What Is a Sentinel Lymph Node Biopsy?
A sentinel lymph node biopsy is a technique for examining axillary (armpit) lymph nodes. This technique is used to identify cancer cells in the lymph nodes. The sentinel node is the first lymph node into which a breast tumor drains and is the one most likely to contain cancer cells. By removing just the “sentinel” nodes (can be one to four sentinel nodes) doctors will be able to tell with a great degree of accuracy, and much less surgery, if cancer has spread into the lymph nodes.
Depending on the results, this may mean avoiding more extensive surgery. Virtua surgeons have been specially trained in identifying sentinel nodes and performing sentinel node biopsies. Your surgeon will discuss this option with you.
How is the biopsy performed?Surgeons use a radioactive tracer and blue dye to locate the sentinel lymph nodes. In the nuclear medicine department, a small amount of a radioactive tracer material is injected into your breast around the tumor site. Some women state that they experience some temporary burning or stinging when the material is being injected. The tracer contains less radiation than an x-ray or bone scan. In the operating room, a blue dye is injected into the breast tissue to help visually identify the location of the sentinel lymph node. The lymphatic vessels carry the radioactive material and dye from the tumor site to the sentinel node just as a cancer cell might travel.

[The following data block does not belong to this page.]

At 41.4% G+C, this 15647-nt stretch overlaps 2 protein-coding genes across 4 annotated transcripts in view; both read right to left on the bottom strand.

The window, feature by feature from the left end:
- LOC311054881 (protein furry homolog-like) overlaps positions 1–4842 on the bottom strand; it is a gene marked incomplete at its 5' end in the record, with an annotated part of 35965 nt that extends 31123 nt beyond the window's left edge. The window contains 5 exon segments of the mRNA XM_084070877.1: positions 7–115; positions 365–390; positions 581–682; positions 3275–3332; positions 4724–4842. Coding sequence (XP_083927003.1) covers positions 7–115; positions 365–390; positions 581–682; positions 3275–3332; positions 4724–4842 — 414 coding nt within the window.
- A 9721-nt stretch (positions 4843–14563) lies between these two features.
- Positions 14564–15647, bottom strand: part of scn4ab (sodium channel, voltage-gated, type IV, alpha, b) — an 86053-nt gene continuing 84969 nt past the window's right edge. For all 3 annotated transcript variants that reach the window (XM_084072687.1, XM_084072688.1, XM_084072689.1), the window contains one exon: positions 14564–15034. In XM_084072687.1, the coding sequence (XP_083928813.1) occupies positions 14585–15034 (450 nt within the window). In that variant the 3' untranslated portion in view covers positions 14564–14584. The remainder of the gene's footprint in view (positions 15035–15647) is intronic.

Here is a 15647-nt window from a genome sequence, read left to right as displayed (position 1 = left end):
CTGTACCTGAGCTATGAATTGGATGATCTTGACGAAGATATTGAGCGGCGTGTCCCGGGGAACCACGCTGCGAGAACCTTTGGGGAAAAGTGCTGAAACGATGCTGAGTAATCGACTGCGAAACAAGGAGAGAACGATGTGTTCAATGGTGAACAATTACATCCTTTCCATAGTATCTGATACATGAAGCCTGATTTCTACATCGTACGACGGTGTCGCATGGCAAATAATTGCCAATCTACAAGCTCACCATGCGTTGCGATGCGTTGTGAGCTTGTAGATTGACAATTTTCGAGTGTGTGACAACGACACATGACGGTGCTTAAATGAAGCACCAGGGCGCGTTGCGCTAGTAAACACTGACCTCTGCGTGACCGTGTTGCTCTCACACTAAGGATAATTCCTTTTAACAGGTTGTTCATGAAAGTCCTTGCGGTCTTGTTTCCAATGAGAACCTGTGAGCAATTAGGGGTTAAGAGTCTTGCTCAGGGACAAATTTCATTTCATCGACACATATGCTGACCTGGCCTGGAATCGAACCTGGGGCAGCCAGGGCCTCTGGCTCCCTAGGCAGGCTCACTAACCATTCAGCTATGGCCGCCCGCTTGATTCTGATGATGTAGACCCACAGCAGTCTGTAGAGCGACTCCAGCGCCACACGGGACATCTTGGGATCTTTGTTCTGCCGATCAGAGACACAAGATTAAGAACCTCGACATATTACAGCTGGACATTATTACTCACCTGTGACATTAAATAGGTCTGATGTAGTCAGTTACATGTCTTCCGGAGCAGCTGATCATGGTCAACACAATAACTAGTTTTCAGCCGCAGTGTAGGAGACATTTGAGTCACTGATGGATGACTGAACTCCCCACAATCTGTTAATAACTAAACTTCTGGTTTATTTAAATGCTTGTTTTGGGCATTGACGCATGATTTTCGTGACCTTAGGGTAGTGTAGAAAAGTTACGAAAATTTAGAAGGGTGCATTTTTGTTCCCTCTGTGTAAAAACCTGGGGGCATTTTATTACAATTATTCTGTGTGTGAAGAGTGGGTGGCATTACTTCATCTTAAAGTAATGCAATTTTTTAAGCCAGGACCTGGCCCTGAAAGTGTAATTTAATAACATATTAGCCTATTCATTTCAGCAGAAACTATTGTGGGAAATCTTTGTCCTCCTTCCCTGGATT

After allowing time for the radioactive material and dye to travel, the surgeon examines the tissue for the blue discoloration and uses a small probe to identify the radioactive material. After the sentinel lymph node(s) are located, the surgeon will make a 1- to 2-inch incision and remove the sentinel node(s) for the pathologist to examine. A sentinel lymph node biopsy does not usually require the placement of a surgical drain.
The sentinel nodes will be examined by a pathologist. The results often are reviewed with you at the time of your post-operative office visit. The main significance of finding lymph nodes with cancer cells is on your treatment plan. If cancer cells are found in the sentinel nodes, chemotherapy may be added to your treatment plan. In the past, it could also mean additional lymph node removal, but this may not be necessary. This should be reviewed with your surgeon.In this case, your surgeon will discuss with you the possibility of removing additional lymph nodes or other treatment options.
Updated June 6, 2016